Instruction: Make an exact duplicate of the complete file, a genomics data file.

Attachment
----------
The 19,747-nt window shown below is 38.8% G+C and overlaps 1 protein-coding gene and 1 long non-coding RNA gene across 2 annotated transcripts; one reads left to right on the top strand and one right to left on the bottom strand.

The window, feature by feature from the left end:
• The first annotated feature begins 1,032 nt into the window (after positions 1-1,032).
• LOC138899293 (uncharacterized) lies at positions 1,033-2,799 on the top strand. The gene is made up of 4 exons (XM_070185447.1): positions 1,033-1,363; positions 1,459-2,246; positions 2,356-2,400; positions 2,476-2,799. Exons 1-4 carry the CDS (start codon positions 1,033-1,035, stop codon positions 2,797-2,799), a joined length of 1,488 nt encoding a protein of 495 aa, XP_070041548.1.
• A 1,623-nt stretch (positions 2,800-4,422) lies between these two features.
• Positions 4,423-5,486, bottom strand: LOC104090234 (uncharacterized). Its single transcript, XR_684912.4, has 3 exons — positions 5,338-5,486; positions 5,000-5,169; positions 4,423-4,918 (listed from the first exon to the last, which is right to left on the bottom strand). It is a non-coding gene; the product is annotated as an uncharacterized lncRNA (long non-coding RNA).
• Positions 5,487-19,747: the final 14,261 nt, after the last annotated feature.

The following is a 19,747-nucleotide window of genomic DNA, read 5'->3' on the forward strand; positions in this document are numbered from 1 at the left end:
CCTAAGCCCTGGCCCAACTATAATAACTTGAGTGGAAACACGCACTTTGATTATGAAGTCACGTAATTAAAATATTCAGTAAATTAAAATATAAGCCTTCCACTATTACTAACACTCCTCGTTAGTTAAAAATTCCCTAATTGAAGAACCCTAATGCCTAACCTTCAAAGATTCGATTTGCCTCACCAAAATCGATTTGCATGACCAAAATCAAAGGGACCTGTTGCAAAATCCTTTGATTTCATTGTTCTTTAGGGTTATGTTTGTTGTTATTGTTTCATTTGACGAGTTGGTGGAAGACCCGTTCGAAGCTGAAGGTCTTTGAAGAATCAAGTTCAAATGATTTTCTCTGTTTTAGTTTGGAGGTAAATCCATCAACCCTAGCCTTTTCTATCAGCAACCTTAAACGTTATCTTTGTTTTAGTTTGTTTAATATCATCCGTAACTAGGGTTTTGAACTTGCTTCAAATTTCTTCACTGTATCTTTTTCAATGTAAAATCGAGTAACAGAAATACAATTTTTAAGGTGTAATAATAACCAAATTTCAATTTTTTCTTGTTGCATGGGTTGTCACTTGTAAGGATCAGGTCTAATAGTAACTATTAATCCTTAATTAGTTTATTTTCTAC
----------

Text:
The 19,747-nt window shown below is 38.8% G+C and overlaps 1 protein-coding gene and 1 long non-coding RNA gene across 2 annotated transcripts; one reads left to right on the top strand and one right to left on the bottom strand.

The window, feature by feature from the left end:
• The first annotated feature begins 1,032 nt into the window (after positions 1-1,032).
• LOC138899293 (uncharacterized) lies at positions 1,033-2,799 on the top strand. The gene is made up of 4 exons (XM_070185447.1): positions 1,033-1,363; positions 1,459-2,246; positions 2,356-2,400; positions 2,476-2,799. Exons 1-4 carry the CDS (start codon positions 1,033-1,035, stop codon positions 2,797-2,799), a joined length of 1,488 nt encoding a protein of 495 aa, XP_070041548.1.
• A 1,623-nt stretch (positions 2,800-4,422) lies between these two features.
• Positions 4,423-5,486, bottom strand: LOC104090234 (uncharacterized). Its single transcript, XR_684912.4, has 3 exons — positions 5,338-5,486; positions 5,000-5,169; positions 4,423-4,918 (listed from the first exon to the last, which is right to left on the bottom strand). It is a non-coding gene; the product is annotated as an uncharacterized lncRNA (long non-coding RNA).
• Positions 5,487-19,747: the final 14,261 nt, after the last annotated feature.

The following is a 19,747-nucleotide window of genomic DNA, read 5'->3' on the forward strand; positions in this document are numbered from 1 at the left end:
CCTAAGCCCTGGCCCAACTATAATAACTTGAGTGGAAACACGCACTTTGATTATGAAGTCACGTAATTAAAATATTCAGTAAATTAAAATATAAGCCTTCCACTATTACTAACACTCCTCGTTAGTTAAAAATTCCCTAATTGAAGAACCCTAATGCCTAACCTTCAAAGATTCGATTTGCCTCACCAAAATCGATTTGCATGACCAAAATCAAAGGGACCTGTTGCAAAATCCTTTGATTTCATTGTTCTTTAGGGTTATGTTTGTTGTTATTGTTTCATTTGACGAGTTGGTGGAAGACCCGTTCGAAGCTGAAGGTCTTTGAAGAATCAAGTTCAAATGATTTTCTCTGTTTTAGTTTGGAGGTAAATCCATCAACCCTAGCCTTTTCTATCAGCAACCTTAAACGTTATCTTTGTTTTAGTTTGTTTAATATCATCCGTAACTAGGGTTTTGAACTTGCTTCAAATTTCTTCACTGTATCTTTTTCAATGTAAAATCGAGTAACAGAAATACAATTTTTAAGGTGTAATAATAACCAAATTTCAATTTTTTCTTGTTGCATGGGTTGTCACTTGTAAGGATCAGGTCTAATAGTAACTATTAATCCTTAATTAGTTTATTTTCTAC